Thai Airways expects to exit its rehabilitation plan ahead of schedule. The airline is already looking for new aircraft as the recovery in global tourism bolsters earnings.
CEO Chai Eamsiri said Thursday that the carrier will be able to leave its court-supervised debt plan “much earlier” than the late-2024 target, according to Bloomberg. The company is also in talks with plane makers including Boeing for long-term acquisitions of new aircraft to modernise its fleet, he said.
Revenue will grow by at least 40% this year, said Chai, who was promoted to CEO at the start of the month. Mired in US$5.3 billion (150 billion baht) of debt, the Thai Airways rehabilitation plan has already enforced painful cost cuts including halving its workforce and downsizing its fleet by about 40%.
But with global tourism springing back to life faster than expected as the world moves on from pandemic restrictions, Thailand has seen its position as a major travel destination accelerate since the second half of last year. To cope, Thai Airways plans to bring back into service some aircraft it previously aimed to sell.
Chai told a press conference…
“Thai Airways earnings will enjoy another year of excellent growth, with the return of Chinese travellers adding to an already hot market for air travel. We have met most conditions in the debt plan quite quickly, and now begins our long-term growth program that includes new plane procurement and fleet modernisation.”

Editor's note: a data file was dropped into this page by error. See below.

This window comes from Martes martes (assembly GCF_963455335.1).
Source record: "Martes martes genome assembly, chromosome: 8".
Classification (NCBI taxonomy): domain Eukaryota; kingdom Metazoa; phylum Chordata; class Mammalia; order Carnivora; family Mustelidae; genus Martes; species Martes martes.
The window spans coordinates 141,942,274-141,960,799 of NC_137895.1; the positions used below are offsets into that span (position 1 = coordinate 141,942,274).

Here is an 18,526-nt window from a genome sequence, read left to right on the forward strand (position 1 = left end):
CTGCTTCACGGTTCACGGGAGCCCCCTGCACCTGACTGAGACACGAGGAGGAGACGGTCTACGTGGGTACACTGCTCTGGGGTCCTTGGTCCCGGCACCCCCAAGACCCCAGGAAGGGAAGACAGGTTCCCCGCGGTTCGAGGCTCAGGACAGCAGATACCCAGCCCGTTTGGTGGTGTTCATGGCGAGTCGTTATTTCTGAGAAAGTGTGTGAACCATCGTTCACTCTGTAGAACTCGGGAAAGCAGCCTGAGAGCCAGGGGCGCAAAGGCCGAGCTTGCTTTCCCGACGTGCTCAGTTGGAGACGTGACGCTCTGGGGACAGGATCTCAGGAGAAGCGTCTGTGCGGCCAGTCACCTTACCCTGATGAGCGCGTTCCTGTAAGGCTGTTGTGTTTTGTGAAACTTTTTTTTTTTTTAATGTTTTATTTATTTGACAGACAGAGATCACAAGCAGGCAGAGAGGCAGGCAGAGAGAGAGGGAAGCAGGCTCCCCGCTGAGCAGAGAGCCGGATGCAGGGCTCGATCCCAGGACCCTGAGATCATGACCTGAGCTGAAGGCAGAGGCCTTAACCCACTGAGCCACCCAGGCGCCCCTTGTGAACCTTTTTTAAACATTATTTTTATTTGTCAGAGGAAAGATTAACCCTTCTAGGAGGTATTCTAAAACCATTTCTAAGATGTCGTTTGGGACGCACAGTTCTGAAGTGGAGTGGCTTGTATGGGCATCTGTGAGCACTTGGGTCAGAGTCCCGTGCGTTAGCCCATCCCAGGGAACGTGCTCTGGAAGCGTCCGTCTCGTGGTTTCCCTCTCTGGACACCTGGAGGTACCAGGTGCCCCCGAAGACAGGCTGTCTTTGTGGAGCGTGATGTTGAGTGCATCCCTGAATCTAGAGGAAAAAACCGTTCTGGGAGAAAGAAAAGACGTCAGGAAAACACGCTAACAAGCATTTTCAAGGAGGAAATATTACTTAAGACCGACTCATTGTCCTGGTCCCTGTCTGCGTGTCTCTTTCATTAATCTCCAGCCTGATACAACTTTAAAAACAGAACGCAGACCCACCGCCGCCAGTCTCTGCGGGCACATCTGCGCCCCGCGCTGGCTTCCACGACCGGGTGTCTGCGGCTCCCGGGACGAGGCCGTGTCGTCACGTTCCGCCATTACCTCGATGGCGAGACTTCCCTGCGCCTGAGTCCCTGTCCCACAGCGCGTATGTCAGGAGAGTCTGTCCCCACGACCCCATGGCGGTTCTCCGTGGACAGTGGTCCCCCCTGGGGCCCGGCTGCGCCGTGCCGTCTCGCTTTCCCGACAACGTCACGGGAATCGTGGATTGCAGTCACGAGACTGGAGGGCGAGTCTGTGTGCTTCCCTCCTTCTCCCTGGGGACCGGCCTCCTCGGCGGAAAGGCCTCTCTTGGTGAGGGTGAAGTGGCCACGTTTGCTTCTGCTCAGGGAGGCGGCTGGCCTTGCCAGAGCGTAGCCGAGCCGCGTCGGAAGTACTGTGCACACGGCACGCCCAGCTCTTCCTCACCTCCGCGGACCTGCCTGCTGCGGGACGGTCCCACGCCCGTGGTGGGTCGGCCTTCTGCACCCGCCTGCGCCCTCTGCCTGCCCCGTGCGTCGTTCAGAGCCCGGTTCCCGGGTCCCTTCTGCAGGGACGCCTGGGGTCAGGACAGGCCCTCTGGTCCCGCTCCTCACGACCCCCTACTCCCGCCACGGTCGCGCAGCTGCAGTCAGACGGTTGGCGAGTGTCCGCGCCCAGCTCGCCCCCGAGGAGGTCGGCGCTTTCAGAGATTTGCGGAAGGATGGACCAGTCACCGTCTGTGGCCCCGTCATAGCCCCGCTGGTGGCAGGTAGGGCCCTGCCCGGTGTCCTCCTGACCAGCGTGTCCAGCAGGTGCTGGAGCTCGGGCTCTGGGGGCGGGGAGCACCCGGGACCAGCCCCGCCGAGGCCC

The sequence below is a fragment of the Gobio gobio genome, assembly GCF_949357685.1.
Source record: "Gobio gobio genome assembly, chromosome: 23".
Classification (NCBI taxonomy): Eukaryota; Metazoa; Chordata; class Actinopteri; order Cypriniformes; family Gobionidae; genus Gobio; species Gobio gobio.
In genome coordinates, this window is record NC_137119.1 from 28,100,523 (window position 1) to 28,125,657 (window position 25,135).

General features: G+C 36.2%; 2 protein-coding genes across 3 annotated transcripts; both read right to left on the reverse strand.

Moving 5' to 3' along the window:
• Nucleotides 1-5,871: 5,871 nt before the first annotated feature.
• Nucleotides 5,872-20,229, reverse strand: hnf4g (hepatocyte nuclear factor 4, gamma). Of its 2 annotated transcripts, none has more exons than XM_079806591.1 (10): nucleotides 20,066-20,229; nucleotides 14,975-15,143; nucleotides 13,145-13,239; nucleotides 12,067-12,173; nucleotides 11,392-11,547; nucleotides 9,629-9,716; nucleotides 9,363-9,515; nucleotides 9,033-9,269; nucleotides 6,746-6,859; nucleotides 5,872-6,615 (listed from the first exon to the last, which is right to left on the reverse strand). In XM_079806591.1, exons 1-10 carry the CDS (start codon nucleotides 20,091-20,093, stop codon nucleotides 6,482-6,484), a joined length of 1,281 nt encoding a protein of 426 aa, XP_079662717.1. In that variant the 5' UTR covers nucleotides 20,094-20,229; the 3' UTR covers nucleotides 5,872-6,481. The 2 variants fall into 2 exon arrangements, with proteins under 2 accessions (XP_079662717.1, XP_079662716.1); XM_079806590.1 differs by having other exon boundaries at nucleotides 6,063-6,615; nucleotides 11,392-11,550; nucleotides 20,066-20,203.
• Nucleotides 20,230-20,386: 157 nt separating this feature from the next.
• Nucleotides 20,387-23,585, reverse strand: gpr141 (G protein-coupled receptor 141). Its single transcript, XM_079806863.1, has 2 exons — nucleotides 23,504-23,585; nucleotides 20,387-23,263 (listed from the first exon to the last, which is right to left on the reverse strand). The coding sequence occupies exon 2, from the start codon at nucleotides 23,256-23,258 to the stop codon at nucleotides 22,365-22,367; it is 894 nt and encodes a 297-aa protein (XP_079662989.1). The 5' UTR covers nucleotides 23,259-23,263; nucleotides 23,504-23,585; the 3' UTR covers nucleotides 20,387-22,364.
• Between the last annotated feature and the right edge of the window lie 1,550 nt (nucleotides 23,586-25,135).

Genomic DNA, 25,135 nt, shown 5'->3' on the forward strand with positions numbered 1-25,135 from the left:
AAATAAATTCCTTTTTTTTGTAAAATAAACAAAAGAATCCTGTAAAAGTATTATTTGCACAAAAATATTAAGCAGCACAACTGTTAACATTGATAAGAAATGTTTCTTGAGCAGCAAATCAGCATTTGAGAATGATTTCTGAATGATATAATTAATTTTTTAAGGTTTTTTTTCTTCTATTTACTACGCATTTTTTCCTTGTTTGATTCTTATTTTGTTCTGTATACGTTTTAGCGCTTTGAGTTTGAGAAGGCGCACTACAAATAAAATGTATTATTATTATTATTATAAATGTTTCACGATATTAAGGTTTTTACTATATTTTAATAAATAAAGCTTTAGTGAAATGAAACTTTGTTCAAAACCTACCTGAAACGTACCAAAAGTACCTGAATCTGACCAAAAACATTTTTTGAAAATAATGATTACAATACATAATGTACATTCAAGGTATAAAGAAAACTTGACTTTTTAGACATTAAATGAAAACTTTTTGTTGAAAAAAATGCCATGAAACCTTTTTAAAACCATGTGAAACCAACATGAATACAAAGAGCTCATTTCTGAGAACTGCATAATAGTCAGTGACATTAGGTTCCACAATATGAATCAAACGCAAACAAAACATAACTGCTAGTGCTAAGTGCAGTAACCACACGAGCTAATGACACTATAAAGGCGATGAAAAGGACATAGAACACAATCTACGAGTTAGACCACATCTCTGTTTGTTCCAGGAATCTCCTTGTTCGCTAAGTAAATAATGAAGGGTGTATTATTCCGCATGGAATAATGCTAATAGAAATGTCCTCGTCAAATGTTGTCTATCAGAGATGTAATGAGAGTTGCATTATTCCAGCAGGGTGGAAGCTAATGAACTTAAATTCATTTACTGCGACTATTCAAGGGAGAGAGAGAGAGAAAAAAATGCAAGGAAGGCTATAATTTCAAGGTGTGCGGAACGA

Thai Airways has been in talks with plane makers over the addition of about 20 twin-aisle passenger jets, Bloomberg News reported in December. Those discussions include ones with Boeing over the acquisition of 787-9 wide-body aircraft.
Thai Prime Minister Prayuth Chan-o-cha now expects foreign-tourist arrivals to exceed 30 million in 2023, though other government agencies still forecast about 25 million. In any case, international visitors will far exceed last year’s tally of just over 11 million.
The airline is still in talks with creditors and investors about plans for debt-to-equity conversion and additional share sales, two key conditions for improvement of equity capital, said Chai, declining to specify timing. The airline had a negative-equity base of more than 70 billion baht (US$2 billion) as of September 30.
The Thai Airways rehabilitation plan required regulatory approval to increase its registered capital to 337 billion baht (US$10 billion) from 21.8 billion baht by issuing new stock, it said in November. The airline, which has more than 30 billion baht of cash, is also in no rush for new loans of about 25 billion baht that are specified in the debt-restructuring plan.
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